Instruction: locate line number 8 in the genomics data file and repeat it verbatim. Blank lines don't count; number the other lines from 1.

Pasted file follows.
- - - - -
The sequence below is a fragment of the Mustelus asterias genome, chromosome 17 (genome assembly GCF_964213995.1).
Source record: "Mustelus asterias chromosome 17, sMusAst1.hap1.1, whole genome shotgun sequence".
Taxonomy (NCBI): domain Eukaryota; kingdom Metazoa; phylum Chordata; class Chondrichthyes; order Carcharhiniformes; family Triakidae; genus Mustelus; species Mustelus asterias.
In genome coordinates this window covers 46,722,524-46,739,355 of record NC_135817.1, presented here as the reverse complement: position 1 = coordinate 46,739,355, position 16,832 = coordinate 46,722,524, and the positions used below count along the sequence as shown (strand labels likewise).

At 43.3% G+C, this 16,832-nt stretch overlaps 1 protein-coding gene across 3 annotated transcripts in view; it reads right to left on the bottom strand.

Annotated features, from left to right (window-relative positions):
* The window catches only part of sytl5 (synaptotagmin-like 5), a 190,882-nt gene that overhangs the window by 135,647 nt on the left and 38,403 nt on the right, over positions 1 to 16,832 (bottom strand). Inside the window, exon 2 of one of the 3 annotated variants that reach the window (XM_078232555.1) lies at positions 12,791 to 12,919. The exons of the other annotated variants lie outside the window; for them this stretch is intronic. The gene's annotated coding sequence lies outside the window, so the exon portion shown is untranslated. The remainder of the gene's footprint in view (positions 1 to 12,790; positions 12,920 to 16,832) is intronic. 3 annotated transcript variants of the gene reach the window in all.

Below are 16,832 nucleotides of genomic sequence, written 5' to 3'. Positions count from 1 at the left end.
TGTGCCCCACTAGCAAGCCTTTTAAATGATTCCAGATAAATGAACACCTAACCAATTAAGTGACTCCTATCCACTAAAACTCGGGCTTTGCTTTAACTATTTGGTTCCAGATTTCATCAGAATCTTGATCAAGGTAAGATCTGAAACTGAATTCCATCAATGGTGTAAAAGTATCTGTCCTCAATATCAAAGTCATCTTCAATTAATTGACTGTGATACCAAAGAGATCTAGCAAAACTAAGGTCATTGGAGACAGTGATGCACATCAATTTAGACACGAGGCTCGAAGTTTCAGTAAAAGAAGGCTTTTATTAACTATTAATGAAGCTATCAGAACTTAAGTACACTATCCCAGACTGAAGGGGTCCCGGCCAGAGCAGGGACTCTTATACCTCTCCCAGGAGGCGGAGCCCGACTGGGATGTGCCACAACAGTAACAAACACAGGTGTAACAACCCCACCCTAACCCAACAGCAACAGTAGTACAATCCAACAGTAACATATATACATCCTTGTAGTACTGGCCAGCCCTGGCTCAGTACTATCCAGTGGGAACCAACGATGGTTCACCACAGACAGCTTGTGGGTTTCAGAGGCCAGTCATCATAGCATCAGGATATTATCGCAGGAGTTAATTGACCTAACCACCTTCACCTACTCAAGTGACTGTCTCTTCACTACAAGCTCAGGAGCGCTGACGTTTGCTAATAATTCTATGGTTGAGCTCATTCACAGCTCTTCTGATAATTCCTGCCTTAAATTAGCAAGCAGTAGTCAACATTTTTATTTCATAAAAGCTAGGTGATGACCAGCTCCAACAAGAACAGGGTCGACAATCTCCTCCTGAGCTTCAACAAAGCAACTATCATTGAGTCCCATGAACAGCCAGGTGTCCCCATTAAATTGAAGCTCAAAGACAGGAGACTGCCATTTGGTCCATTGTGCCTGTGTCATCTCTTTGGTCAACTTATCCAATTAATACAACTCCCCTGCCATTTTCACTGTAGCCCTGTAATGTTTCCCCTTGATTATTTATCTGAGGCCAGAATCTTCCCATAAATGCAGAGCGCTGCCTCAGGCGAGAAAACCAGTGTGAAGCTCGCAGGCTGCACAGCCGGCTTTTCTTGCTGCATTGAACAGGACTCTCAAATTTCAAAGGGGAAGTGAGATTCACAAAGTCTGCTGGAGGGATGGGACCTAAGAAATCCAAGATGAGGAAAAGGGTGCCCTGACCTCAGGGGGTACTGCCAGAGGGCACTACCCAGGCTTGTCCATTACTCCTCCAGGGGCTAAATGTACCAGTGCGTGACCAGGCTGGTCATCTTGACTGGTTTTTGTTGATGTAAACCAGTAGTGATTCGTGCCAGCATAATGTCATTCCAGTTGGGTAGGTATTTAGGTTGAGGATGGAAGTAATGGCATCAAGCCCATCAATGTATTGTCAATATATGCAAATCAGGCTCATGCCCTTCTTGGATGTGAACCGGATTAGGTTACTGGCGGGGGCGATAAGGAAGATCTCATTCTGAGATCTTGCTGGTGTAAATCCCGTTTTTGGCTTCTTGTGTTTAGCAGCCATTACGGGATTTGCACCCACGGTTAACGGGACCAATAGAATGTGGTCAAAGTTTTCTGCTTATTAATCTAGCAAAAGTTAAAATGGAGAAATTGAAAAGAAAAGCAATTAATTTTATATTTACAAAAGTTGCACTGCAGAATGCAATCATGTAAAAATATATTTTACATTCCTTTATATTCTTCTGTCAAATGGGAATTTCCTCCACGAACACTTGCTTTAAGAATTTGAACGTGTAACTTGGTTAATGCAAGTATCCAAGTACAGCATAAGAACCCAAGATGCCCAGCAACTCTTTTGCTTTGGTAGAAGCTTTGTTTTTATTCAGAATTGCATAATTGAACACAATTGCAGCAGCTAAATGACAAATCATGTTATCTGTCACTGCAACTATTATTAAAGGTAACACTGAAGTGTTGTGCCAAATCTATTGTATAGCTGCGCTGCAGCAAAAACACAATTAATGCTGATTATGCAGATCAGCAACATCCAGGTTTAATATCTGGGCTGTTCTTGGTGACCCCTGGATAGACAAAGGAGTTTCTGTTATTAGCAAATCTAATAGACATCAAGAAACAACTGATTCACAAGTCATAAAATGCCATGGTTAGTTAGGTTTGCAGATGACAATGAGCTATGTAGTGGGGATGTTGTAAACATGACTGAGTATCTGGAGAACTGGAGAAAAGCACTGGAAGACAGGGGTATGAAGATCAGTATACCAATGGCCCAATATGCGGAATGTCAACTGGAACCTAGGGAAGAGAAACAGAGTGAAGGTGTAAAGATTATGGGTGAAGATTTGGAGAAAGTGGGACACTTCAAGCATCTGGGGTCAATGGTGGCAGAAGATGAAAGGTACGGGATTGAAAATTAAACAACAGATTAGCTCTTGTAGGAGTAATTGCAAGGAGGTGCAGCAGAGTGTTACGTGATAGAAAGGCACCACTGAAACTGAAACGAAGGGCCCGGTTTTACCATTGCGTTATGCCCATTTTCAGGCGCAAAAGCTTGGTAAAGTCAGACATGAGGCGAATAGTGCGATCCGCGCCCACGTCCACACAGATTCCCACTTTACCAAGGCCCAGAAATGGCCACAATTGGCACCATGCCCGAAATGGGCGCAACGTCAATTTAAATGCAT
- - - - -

Below are 16,832 nucleotides of genomic sequence, written 5' to 3'. Positions count from 1 at the left end.